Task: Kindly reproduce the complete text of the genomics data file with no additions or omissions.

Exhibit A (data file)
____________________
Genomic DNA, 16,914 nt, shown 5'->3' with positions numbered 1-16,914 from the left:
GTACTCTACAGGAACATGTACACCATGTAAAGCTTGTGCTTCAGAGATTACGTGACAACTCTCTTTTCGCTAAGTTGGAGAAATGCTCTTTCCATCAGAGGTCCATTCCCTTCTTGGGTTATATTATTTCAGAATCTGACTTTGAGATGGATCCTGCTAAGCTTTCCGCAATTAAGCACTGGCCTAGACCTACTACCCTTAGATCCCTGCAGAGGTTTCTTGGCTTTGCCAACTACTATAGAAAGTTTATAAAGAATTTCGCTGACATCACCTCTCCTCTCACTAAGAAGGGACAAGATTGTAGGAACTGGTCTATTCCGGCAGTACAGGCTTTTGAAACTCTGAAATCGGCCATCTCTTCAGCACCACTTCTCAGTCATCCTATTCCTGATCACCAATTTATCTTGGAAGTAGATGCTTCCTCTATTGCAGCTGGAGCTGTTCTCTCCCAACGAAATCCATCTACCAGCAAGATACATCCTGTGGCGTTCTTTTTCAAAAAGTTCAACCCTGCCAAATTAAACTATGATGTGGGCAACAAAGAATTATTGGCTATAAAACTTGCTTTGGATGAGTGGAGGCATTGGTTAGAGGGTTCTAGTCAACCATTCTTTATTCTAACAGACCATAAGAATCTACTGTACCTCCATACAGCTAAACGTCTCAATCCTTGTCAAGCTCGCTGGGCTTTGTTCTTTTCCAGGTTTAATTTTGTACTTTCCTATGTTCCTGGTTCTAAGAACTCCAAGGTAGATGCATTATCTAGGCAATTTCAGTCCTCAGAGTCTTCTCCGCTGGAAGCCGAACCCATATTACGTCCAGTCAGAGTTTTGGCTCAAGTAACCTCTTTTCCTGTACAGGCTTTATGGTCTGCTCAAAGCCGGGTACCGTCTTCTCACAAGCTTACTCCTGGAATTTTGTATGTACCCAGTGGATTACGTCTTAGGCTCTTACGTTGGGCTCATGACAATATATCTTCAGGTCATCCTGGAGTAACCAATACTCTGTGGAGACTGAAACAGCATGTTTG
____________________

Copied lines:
Genomic DNA, 16,914 nt, shown 5'->3' with positions numbered 1-16,914 from the left:
GTACTCTACAGGAACATGTACACCATGTAAAGCTTGTGCTTCAGAGATTACGTGACAACTCTCTTTTCGCTAAGTTGGAGAAATGCTCTTTCCATCAGAGGTCCATTCCCTTCTTGGGTTATATTATTTCAGAATCTGACTTTGAGATGGATCCTGCTAAGCTTTCCGCAATTAAGCACTGGCCTAGACCTACTACCCTTAGATCCCTGCAGAGGTTTCTTGGCTTTGCCAACTACTATAGAAAGTTTATAAAGAATTTCGCTGACATCACCTCTCCTCTCACTAAGAAGGGACAAGATTGTAGGAACTGGTCTATTCCGGCAGTACAGGCTTTTGAAACTCTGAAATCGGCCATCTCTTCAGCACCACTTCTCAGTCATCCTATTCCTGATCACCAATTTATCTTGGAAGTAGATGCTTCCTCTATTGCAGCTGGAGCTGTTCTCTCCCAACGAAATCCATCTACCAGCAAGATACATCCTGTGGCGTTCTTTTTCAAAAAGTTCAACCCTGCCAAATTAAACTATGATGTGGGCAACAAAGAATTATTGGCTATAAAACTTGCTTTGGATGAGTGGAGGCATTGGTTAGAGGGTTCTAGTCAACCATTCTTTATTCTAACAGACCATAAGAATCTACTGTACCTCCATACAGCTAAACGTCTCAATCCTTGTCAAGCTCGCTGGGCTTTGTTCTTTTCCAGGTTTAATTTTGTACTTTCCTATGTTCCTGGTTCTAAGAACTCCAAGGTAGATGCATTATCTAGGCAATTTCAGTCCTCAGAGTCTTCTCCGCTGGAAGCCGAACCCATATTACGTCCAGTCAGAGTTTTGGCTCAAGTAACCTCTTTTCCTGTACAGGCTTTATGGTCTGCTCAAAGCCGGGTACCGTCTTCTCACAAGCTTACTCCTGGAATTTTGTATGTACCCAGTGGATTACGTCTTAGGCTCTTACGTTGGGCTCATGACAATATATCTTCAGGTCATCCTGGAGTAACCAATACTCTGTGGAGACTGAAACAGCATGTTTG